Dustin Hoffman has said in interviews that the idea for 1982’s Tootsie first occurred to him while he was working on 1979’s Kramer Vs. Kramer, about a man left to raise his young son after his wife abandons them and runs off to discover herself. Hoffman decided Kramer Vs. Kramer had an interesting seed of an idea in a man simultaneously acting as father and mother, and that Tootsie’s story, also about a man divided between male and female personas, was a natural outgrowth. But the two films have more in common than just Hoffman’s involvement and their stepping-stone development. Both came in the middle of a contentious shift in American society, as women’s roles at home and the workplace changed. Both suggest, daringly for their era, that men can take on feminine aspects without losing their masculinity—and without shame, because the gender divide is such an artificial, wrong-headed construct to begin with. And both films rely heavily on Hoffman’s self-effacing appeal to sell a potentially gimmicky concept. But only one of the two is a wacky cross-dressing comedy that ends up being smarter about feminism than most films with more serious subject matter.
The interviews and featurettes on the new Criterion edition of Tootsie paint a portrait of a film developed by a bunch of men working on one hand with grave, careful sensitivity to define how women experience the world, and on the other hand palling around like slapstick-movie characters, and engaging in goofy manipulations to get their way. (Hoffman decided early on that director Sydney Pollack should play a key role; Pollack, who says he hadn’t acted in 20 years, was dead-set against it, but Hoffman badgered him with in-character missives and flowers until he broke down.) Over three years, the story developed—at one point with major uncredited assistance from Elaine May—and the meticulousness of Larry Gelbart and Murray Schisgal’s script suggests just how rigorously all the angles were worked out.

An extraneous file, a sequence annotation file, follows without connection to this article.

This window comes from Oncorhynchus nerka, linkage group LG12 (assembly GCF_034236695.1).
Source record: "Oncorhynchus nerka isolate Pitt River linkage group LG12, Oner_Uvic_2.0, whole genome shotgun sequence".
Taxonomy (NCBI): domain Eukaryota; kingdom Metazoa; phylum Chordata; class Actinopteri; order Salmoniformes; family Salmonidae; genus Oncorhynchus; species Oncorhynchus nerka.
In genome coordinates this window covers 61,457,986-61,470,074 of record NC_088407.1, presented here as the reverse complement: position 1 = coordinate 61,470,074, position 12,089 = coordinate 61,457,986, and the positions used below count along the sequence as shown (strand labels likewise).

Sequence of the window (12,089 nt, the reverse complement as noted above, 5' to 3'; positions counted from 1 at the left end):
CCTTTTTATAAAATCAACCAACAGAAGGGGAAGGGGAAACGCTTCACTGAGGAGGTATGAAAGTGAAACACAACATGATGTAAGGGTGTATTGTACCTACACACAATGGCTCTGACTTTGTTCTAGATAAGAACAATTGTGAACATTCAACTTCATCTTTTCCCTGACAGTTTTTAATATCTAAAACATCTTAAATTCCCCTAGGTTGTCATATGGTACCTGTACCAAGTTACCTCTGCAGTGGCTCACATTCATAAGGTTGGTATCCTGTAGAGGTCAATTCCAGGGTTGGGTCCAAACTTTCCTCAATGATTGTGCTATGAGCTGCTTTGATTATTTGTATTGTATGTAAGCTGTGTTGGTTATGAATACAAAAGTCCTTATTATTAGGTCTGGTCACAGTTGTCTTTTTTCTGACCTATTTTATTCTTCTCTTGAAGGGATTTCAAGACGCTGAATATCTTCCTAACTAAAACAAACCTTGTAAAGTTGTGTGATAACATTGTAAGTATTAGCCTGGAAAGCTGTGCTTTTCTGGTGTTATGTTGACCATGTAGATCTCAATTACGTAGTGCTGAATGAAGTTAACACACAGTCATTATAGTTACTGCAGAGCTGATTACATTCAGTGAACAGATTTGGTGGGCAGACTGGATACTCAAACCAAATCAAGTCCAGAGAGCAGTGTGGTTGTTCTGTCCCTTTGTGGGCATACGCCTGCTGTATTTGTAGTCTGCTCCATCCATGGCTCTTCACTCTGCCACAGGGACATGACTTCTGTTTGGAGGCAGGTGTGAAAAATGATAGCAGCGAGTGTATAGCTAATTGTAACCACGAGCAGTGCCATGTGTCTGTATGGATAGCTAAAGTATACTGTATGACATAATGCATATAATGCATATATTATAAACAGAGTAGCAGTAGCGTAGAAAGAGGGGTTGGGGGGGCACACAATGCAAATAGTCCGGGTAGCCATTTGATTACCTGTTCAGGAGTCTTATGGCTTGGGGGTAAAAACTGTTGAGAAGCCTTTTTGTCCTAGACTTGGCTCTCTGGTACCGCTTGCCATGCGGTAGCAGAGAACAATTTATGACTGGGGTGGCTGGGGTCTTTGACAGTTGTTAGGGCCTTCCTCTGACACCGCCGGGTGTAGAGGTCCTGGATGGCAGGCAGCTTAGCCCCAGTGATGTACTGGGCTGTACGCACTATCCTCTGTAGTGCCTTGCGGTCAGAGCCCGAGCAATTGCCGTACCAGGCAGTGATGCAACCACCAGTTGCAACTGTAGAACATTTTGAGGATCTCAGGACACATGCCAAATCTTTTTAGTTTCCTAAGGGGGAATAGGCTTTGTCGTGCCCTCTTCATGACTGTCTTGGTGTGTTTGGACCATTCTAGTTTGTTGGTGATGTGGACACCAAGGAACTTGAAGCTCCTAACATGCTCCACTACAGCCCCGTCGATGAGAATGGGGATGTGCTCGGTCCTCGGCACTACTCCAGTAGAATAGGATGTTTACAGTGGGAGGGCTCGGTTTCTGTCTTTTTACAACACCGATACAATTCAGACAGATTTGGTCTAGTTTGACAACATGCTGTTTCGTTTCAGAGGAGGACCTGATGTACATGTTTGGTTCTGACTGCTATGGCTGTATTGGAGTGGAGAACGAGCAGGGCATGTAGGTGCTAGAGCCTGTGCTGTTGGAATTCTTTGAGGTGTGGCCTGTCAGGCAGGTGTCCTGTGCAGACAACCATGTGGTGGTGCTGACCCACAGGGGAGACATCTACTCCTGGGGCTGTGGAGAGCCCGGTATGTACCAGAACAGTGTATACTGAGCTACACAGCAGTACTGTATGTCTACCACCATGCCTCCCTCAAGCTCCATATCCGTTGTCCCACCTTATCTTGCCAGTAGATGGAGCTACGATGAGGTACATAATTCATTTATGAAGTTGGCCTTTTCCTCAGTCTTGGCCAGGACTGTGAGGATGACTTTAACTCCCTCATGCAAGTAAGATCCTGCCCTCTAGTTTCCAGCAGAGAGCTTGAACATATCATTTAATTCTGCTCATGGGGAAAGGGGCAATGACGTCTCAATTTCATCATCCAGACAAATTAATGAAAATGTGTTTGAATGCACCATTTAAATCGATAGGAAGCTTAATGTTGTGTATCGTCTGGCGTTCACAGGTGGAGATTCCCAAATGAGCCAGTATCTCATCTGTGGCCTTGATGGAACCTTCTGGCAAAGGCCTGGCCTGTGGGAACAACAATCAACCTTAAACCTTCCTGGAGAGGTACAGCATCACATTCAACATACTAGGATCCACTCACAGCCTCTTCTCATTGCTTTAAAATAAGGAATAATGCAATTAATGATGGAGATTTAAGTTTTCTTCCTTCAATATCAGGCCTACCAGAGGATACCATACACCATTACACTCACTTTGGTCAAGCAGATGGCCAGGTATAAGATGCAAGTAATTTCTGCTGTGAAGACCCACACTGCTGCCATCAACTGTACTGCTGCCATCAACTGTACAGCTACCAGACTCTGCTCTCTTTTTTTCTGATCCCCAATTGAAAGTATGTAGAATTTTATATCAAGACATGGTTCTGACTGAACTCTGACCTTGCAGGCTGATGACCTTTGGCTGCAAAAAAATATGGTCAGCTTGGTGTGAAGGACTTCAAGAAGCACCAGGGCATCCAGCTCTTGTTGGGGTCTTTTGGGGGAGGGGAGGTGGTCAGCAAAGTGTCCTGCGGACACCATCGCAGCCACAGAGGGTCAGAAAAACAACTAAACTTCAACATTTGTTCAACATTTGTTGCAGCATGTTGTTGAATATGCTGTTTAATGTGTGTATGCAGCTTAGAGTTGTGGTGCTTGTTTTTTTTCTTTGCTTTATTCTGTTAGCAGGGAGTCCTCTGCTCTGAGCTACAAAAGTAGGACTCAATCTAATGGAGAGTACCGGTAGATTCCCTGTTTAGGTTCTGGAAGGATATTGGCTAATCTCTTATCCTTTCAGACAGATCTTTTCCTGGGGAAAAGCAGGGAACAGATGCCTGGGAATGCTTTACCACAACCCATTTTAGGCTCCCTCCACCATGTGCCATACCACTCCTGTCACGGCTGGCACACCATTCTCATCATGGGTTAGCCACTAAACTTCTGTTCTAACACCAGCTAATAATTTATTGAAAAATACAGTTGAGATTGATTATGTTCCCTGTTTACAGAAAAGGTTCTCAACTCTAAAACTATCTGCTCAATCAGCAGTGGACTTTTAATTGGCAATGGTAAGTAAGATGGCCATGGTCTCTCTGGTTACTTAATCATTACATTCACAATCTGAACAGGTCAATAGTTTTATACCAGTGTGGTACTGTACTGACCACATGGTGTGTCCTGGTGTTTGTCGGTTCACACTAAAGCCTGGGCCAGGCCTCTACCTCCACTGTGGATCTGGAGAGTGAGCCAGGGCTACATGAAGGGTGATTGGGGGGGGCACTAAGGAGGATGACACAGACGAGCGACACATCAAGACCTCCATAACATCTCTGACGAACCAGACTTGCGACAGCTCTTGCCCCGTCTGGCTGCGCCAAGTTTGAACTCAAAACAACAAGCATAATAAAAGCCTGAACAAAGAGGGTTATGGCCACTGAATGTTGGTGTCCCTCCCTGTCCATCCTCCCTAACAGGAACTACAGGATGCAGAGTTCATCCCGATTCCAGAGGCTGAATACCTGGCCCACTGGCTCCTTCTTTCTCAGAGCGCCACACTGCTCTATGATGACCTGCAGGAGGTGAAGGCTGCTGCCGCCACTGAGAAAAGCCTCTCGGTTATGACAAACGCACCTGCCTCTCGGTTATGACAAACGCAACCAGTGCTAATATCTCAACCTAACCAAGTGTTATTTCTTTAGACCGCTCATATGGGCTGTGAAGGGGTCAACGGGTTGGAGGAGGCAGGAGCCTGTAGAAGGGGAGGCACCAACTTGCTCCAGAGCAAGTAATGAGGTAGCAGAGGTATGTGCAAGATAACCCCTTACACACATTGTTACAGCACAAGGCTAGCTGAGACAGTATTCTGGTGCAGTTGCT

Hoffman stars as Michael Dorsey, a difficult New York City actor who hasn’t worked in two years, after alienating the industry with his demands for intellectual rigor and logic in his work. (Hoffman cheerfully admits an autobiographical inspiration there.) Working on the side as a waiter, drama teacher, and coach to aspiring artists like Sandy (Teri Garr), he’s desperate for a real job, so when Sandy gets gonged off a soap-opera audition, Michael dons elaborate drag, auditions as “Dorothy Michaels,” gets the role, and rapidly becomes famous, largely for injecting a masculine, no-nonsense confidence into her character. The film has fielded criticism for being yet another story that implies men are better at everything than women, including being women (see also: Mr. Mom, Mrs. Doubtfire, even Kramer Vs. Kramer), but the messages are far more complicated and kind. As Dorothy, Michael becomes a role model precisely because he recognizes the roles he’s pushed to play, and bridles against them: Where the women on the soap endure a patronizing, sexist director (Dabney Coleman), Dorothy calls him out in public. Where women like Julie (Jessica Lange) play ditzy sex objects on the show, Dorothy rewrites her own lines to give herself a stronger, more substantial part. Dorothy surprises and inspires everyone by standing up for himself like a man, while remaining soft-edged enough to pass as a woman.